August economic review

4 min read

James Dunn

From the outset, geo-political concerns buffeted world stock markets of August.

These concerns were front and centre, with North Korea ramping up its missile test program, including a launch over Japan that sparked Japanese government warnings for citizens to take refuge in solid buildings or underground shelters. President Trump in turn ratcheted up the rhetoric on the US preparedness to deal with threats to it or its North Asian allies, and the perceived ‘safe haven’ assets, in the form of gold, the Japanese yen, the Swiss franc and US Treasuries, saw plenty of action over the month.

While these geo-political concerns took centre stage, extreme weather then intervened, as Hurricane Harvey hit the southern United States, causing major damage. Early estimates put the damage bill from Harvey at up to US$180 billion (AUD$225 billion).

As if this were not enough to give markets a bad month, the constant uncertainty of US politics threw up another surprise in August with the threat by President Trump to shut down the US government if Congress refuses to fund the border wall with Mexico that was a central promise of his election campaign. According to Standard & Poor’s, the last time the US government shut down, in October 2103, an estimated US$24 billion in economic output was lost, equivalent to 0.6% of projected annualised GDP growth.

These developments threatened to overshadow the data released in August showing that US economic growth hit an annualised 3% in the second quarter, revised upward from initial estimate of 2.6%, and representing the US economy’s strongest pace of economic growth in more than two years. Consumer spending was the standout, rising 3.3% in the second quarter. The July jobs number was very strong, with the US economy adding a better-than-expected 209,000 jobs in July: in a separate survey, US private-sector hiring spiked in August, with payroll processor ADP reporting that employers added a seasonally adjusted 237,000 jobs during the month, well ahead of the consensus forecast of 185,000.

The strong jobs data helped to push the blue-chip Dow Jones Industrial Average to another record high, helped by upbeat corporate profits for the second quarter, in what was described as the best earnings season for US companies in 13 years. The benchmark S&P 500 index posted its fifth consecutive monthly gain, a rise for August of less than 0.1%; the Dow Jones Industrial Average gained 0.3% over the month; and he tech-heavy Nasdaq Composite Index gained 1.3%.

The Eurozone economy grew by 0.6% in the June quarter, matching the rate seen in the previous quarter, but year-on-year growth accelerated from 1.9% to 2.2%, to its fastest pace since 2011. German GDP grew by 0.6% in the most recent quarter, Spain posted 0.9% growth, France reported 0.5% and the Netherlands provided the biggest surprise, surging by an unexpectedly strong 1.5%. In contrast, UK GDP growth underwhelmed, reported at 0.3% for the June quarter, and 1.7% year-on-year.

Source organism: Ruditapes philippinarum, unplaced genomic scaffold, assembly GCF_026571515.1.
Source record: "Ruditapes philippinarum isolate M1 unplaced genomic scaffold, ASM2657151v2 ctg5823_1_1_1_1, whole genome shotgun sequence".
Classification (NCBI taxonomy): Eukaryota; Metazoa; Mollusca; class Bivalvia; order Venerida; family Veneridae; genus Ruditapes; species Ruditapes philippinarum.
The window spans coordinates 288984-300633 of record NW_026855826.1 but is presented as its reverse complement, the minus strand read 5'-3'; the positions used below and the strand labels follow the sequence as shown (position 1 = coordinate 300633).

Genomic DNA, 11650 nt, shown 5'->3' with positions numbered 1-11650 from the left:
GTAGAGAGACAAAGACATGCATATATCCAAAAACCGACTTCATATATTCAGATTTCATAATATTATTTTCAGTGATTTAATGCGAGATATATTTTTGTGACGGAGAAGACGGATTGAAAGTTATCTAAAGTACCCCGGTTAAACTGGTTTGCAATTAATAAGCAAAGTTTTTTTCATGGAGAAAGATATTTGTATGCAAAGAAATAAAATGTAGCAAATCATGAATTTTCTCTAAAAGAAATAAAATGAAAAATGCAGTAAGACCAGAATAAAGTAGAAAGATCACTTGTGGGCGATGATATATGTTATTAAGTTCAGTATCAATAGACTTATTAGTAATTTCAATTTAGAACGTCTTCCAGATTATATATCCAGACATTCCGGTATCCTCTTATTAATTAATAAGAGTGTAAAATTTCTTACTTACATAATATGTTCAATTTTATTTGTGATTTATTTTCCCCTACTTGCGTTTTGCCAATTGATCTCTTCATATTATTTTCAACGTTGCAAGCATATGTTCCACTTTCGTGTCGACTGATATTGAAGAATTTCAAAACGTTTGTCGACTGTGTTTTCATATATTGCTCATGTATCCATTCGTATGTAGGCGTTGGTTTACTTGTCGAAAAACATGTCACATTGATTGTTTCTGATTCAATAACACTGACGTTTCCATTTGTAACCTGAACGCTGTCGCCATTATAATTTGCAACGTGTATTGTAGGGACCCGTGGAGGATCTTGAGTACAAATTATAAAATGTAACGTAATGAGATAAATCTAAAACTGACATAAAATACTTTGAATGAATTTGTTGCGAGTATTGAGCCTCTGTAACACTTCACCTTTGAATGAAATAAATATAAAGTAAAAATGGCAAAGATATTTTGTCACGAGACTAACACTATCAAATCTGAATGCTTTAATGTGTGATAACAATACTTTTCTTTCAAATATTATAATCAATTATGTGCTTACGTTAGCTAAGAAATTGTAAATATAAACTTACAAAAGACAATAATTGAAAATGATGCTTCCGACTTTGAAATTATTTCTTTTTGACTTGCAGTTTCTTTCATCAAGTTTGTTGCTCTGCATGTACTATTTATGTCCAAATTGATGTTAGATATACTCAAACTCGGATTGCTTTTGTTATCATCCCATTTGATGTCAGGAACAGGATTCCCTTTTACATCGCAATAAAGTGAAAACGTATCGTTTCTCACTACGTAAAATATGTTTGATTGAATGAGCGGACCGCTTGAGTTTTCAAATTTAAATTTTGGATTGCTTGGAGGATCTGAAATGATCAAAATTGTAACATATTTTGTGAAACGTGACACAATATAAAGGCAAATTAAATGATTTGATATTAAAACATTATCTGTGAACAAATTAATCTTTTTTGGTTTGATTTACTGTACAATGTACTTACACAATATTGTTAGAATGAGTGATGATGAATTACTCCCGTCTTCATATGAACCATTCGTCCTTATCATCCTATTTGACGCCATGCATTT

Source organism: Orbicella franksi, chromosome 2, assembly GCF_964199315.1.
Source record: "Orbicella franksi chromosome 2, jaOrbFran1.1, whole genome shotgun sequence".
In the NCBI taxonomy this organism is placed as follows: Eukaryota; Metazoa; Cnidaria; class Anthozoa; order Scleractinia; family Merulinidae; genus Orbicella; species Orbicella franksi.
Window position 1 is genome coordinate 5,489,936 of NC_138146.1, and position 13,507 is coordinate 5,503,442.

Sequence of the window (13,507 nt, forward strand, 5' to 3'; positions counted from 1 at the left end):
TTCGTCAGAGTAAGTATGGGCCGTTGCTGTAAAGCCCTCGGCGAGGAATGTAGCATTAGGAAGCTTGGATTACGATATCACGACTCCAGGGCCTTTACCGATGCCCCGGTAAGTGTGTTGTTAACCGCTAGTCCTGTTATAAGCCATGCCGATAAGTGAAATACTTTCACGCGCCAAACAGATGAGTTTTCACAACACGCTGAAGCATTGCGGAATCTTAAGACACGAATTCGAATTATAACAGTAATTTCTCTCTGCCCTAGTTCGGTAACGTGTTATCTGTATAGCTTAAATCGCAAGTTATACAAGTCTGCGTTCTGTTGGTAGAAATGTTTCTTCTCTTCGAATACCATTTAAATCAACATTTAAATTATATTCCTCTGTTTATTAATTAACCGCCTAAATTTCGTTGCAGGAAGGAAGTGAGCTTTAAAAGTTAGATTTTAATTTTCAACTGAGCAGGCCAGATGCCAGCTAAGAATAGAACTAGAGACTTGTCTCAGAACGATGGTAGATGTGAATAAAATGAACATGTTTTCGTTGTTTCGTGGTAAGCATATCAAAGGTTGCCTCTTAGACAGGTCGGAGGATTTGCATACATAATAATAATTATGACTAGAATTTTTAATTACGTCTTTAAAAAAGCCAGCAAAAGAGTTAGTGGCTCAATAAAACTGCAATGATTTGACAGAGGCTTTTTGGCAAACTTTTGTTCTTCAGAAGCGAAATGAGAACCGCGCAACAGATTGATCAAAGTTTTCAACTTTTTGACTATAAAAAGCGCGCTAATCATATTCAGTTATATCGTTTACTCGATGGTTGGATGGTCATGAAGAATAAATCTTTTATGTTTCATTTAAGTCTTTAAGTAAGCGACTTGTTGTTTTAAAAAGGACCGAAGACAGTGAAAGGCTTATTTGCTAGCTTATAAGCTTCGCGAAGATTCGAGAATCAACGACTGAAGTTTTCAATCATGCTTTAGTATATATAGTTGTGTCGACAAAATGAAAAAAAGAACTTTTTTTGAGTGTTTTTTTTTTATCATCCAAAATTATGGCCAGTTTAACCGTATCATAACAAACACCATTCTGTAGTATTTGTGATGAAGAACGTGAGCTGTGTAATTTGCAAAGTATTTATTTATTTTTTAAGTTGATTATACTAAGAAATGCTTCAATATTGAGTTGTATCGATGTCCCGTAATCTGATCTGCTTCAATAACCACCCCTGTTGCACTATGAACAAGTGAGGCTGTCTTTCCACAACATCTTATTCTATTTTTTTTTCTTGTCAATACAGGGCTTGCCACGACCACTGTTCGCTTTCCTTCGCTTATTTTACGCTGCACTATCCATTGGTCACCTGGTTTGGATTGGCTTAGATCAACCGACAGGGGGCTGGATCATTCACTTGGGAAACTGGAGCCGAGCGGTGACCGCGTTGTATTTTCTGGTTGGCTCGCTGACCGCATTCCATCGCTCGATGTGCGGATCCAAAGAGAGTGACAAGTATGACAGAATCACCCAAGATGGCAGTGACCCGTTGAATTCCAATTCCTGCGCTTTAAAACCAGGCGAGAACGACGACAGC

On the European markets, the STOXX Europe 600 index lost 1%, with the DAX in Germany down by 0.5% and the CAC 40 in France easing 0.2%. In the UK, the FTSE 100 gained 0.8%.

In Asia, China's official manufacturing purchasing managers’ index (PMI) racked up its 13th straight monthly reading in expansionary territory (above 50), rising from July’s figure of 51.4 to 51.7, showing that factory activity remains strong. And the private Caixin China manufacturing PMI – which covers smaller, private firms – notched a six-month high of 51.6 in August, beating analyst expectations. However, the official non-manufacturing PMI for August, industrial output and retail sales for the month of July all missed analysts’ expectations.

The Japanese economy grew at an annualised rate of 4% in the June quarter, easily exceeding the 2.5% rise forecast in a Reuters poll. That made six quarters in a row of growth, now the longest expansion in more than a decade. Rising domestic demand is the major contributor to growth, ameliorating weaker Japanese exports. If the economy grows in the current quarter, that would represent Japan’s best economic growth streak since 2001.

In the June quarter, a record 68% of Japan’s listed companies reported higher net profit than a year ago. In Korea, the company earnings picture is also very strong. According to analyst estimates collated by Bloomberg, the KOSPI index companies will lift their aggregate earnings by 88% this year, to the highest level since 2010.

On the Asian markets, despite the strong economic results for Japan, the Nikkei 225 ended August down 2.1%, a second straight monthly decline, with the KOSPI in South Korea falling1.6%, but the Shanghai Composite Index gained 2.7% and the Hang Seng in Hong Kong added 2.4% to make it eight consecutive monthly gains, making this the index’s longest spell of monthly rises since 2007. In Australia, the S&P/ASX 200 Index shed 0.1%. The FY2017 earnings reporting season concluded with 67% of companies reporting higher profits than a year ago, and 64% increasing dividends.

On the commodities front, gold gained 4.1% on safe-haven buying, while iron ore surged 7.1%, copper gained 6.6%, aluminium climbed 10%, zinc surged 13% – touching its highest price in a decade – and nickel put on 16%. West Texas Intermediate crude oil shed 5.9%, while Brent crude lost 0.5%.

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This information is current as at 31/07/2017.

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